We must move away from just fuzzy talk or generalisations to concrete realities. We all say we do not want a hard Border. How does one put flesh on that bone? It is easier said than done if Britain separates from the EU. Are we looking at a border between the UK and the island of Ireland rather than one between the North and South? Clearly we want the former but we need to be thinking legally through formulas and models that can realise those kinds of objectives. It cannot all be wishful thinking or the articulation of wishful thoughts that we might like to see happening. The implementation and the realisation of those objectives are two different things.
There is a great deal of confusion and uncertainty about the entirety of this situation. The Leave campaign were in a state of shock when the result was announced. I did not like the result but we must deal with it.
On the question of when the Prime Minister is likely to trigger Article 50, from speaking to Secretaries of State Brokenshire and Davis and indeed the Prime Minister herself, under the law it is a matter entirely for the Prime Minister to do so. The feeling in a European context, when the original date for the appointment of the new Prime Minister was to be in October, was that one would need some time to reflect on what it is that one wanted to do and then trigger the article. My impression is that it will be towards the end of January or February before Article 50 is moved. I cannot confirm that as it is not my business but that is the impression that I get.
However, there are, as Deputy Martin says, different views within the Tory Party, and the Prime Minister has had to comment on a number of those in recent days. What sort of agreement does Britain want? It wants a deal which, from its point of view, protects its interests, and that will be unlike the Norwegian deal or the Swiss deal or whatever. What it wants is a British deal. We must see that our interests are protected. There is a great deal of contact going on between officials because before Article 50 is moved it will be necessary for the British side to be able to know the areas in great detail that will become a central focus of those negotiations. I assume that they are now identifying what those areas and starting to work through them. From our point of view, our senior officials will continue to work very closely with them in that regard.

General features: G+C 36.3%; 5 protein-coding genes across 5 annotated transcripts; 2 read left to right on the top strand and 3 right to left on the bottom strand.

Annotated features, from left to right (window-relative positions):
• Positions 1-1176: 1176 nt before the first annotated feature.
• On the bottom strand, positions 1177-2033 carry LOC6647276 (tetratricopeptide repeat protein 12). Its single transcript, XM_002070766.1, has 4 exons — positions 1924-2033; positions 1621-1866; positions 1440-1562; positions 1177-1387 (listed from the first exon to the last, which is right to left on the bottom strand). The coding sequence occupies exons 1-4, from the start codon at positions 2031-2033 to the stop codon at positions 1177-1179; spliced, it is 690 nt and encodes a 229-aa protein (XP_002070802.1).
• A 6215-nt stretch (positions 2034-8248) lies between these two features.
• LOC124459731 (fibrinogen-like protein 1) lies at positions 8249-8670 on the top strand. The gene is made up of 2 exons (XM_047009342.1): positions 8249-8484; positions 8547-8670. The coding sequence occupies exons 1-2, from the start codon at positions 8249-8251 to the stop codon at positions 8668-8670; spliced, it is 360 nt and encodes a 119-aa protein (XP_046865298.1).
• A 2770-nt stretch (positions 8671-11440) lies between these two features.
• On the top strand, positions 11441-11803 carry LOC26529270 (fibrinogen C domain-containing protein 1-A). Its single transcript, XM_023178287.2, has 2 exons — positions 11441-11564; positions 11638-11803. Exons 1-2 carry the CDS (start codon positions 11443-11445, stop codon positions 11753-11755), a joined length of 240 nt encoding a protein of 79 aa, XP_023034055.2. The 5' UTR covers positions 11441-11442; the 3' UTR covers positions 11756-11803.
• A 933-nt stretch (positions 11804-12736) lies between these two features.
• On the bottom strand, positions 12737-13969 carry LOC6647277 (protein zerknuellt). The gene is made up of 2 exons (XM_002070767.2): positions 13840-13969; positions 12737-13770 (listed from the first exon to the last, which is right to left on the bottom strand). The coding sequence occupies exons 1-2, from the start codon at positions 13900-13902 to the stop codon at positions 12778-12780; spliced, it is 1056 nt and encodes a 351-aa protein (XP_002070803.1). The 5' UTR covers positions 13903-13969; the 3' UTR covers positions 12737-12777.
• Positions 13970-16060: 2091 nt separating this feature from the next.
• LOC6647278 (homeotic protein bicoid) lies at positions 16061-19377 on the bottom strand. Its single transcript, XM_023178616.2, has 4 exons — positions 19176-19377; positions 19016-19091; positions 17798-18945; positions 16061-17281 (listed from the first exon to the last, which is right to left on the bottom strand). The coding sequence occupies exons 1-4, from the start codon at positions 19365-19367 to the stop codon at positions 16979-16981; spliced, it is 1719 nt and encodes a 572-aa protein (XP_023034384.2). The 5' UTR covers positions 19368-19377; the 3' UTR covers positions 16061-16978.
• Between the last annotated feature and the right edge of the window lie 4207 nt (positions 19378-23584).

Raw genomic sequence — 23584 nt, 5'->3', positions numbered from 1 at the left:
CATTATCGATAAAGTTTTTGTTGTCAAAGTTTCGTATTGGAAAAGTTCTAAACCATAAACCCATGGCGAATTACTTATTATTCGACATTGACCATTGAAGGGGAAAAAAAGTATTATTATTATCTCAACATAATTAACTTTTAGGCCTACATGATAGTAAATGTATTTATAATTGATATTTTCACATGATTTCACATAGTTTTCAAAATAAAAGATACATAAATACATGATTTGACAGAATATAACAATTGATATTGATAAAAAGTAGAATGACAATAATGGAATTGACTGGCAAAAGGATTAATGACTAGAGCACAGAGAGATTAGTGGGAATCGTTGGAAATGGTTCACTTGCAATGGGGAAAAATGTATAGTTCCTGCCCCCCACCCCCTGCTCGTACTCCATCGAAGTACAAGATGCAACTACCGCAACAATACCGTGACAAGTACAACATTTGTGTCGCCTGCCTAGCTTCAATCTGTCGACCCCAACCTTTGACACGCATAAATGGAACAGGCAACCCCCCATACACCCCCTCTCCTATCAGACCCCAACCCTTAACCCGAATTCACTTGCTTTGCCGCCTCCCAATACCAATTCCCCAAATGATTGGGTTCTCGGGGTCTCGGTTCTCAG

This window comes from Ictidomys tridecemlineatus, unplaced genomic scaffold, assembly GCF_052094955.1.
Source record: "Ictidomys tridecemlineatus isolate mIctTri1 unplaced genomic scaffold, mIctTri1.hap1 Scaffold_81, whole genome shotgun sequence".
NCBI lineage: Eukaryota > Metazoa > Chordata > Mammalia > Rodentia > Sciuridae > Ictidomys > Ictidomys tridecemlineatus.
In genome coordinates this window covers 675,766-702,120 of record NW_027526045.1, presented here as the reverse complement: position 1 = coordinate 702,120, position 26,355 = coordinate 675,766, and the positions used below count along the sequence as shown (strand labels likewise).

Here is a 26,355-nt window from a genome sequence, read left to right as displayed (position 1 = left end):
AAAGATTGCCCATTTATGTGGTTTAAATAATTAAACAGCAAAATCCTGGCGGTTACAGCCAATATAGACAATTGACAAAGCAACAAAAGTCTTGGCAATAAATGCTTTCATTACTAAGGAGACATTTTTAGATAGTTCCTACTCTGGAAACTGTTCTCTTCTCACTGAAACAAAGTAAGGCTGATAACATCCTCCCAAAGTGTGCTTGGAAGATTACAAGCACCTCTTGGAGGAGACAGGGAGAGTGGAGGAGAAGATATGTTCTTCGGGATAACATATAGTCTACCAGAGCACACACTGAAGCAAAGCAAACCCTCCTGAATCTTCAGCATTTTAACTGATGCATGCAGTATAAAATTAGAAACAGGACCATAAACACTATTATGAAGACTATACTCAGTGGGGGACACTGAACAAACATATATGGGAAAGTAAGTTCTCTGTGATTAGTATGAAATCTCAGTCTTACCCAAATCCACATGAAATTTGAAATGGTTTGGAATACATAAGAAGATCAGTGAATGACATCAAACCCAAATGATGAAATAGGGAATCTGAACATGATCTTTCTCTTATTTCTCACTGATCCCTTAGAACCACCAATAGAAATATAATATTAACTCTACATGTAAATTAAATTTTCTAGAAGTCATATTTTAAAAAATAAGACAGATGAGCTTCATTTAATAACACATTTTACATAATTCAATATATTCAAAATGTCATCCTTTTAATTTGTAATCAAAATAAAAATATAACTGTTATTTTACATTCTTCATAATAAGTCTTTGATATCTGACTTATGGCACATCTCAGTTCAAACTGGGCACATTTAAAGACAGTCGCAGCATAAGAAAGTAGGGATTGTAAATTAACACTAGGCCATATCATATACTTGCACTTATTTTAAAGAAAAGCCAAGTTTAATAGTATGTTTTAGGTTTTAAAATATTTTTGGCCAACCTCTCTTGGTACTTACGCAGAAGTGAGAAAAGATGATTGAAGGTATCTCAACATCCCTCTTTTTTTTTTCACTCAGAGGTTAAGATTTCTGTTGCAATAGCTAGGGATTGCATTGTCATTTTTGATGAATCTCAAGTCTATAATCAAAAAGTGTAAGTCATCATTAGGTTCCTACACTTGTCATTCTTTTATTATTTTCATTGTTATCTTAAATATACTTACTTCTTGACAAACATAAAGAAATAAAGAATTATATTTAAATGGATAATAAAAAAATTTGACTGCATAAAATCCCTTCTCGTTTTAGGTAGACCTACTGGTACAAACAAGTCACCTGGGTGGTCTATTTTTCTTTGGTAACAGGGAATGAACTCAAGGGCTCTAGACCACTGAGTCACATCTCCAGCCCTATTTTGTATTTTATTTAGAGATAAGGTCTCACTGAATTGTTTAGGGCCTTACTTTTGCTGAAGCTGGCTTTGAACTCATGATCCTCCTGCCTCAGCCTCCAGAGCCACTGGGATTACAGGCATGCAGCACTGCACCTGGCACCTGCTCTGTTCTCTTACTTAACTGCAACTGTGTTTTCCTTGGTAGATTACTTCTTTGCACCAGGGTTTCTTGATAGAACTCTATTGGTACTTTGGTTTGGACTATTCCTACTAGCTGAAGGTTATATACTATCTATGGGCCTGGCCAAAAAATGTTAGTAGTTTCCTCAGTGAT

The Deputy is right to mention agriculture, and the Minister, Deputy Creed, has been in regular contact with his Northern Ireland counterpart, Michelle McIlveen, MLA. He will travel to London shortly. As I said, I have asked every Minister before the next North-South Ministerial Council to have in in-depth conversation with their counterparts and their officials about what the impact will be including on areas such as milk production, dairy products in general, beef, pork and all the other agri-sector issues that are of concern North-South and South-North on a regular basis.